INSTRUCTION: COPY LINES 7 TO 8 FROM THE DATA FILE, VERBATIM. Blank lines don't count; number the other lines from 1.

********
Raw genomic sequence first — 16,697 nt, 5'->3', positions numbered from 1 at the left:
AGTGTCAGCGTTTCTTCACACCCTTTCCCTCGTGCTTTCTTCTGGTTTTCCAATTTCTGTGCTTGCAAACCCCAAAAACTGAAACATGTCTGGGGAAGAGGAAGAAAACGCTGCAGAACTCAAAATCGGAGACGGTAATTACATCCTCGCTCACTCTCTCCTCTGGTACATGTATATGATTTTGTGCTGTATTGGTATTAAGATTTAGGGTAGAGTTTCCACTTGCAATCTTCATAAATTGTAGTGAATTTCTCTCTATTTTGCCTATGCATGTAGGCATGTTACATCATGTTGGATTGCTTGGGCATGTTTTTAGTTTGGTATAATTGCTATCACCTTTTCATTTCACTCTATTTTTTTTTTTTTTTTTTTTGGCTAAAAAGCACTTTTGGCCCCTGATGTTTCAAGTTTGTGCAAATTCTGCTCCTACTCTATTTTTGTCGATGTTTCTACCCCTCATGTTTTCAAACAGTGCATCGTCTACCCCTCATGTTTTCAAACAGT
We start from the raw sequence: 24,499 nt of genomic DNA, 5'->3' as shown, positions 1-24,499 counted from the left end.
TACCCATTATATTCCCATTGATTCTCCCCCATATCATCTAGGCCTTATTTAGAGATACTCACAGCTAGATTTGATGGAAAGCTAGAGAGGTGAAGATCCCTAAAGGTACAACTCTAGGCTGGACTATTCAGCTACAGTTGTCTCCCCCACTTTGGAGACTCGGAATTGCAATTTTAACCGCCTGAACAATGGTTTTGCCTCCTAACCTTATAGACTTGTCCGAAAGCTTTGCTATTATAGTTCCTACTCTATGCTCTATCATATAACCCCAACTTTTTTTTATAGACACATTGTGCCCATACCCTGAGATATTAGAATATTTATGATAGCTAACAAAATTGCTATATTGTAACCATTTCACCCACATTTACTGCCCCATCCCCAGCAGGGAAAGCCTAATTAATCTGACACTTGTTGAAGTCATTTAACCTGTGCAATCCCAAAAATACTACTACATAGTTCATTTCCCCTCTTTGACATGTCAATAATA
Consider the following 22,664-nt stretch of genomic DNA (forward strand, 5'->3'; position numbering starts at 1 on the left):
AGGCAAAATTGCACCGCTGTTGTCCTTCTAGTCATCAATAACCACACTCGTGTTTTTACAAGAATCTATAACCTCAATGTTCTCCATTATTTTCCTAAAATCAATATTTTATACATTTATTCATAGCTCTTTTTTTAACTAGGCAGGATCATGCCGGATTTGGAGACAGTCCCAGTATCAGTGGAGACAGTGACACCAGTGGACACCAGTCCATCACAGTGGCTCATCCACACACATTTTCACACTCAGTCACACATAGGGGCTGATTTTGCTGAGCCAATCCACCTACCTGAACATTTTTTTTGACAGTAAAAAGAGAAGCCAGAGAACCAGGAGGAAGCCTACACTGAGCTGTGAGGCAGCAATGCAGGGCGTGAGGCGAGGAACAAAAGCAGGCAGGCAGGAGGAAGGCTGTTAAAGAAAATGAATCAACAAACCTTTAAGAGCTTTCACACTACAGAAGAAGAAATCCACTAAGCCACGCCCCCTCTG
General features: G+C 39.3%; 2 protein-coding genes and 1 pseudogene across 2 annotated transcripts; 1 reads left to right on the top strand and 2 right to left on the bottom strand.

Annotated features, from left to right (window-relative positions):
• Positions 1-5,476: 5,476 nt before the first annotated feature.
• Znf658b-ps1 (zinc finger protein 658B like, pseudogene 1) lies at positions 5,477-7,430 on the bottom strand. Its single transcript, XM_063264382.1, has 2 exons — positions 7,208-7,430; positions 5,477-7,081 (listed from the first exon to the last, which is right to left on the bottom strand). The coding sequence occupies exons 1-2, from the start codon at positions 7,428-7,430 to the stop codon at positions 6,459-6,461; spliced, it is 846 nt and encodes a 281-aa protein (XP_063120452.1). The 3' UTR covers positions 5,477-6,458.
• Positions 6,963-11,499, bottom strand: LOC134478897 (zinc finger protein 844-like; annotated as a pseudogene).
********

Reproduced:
General features: G+C 39.3%; 2 protein-coding genes and 1 pseudogene across 2 annotated transcripts; 1 reads left to right on the top strand and 2 right to left on the bottom strand.

Annotated features, from left to right (window-relative positions):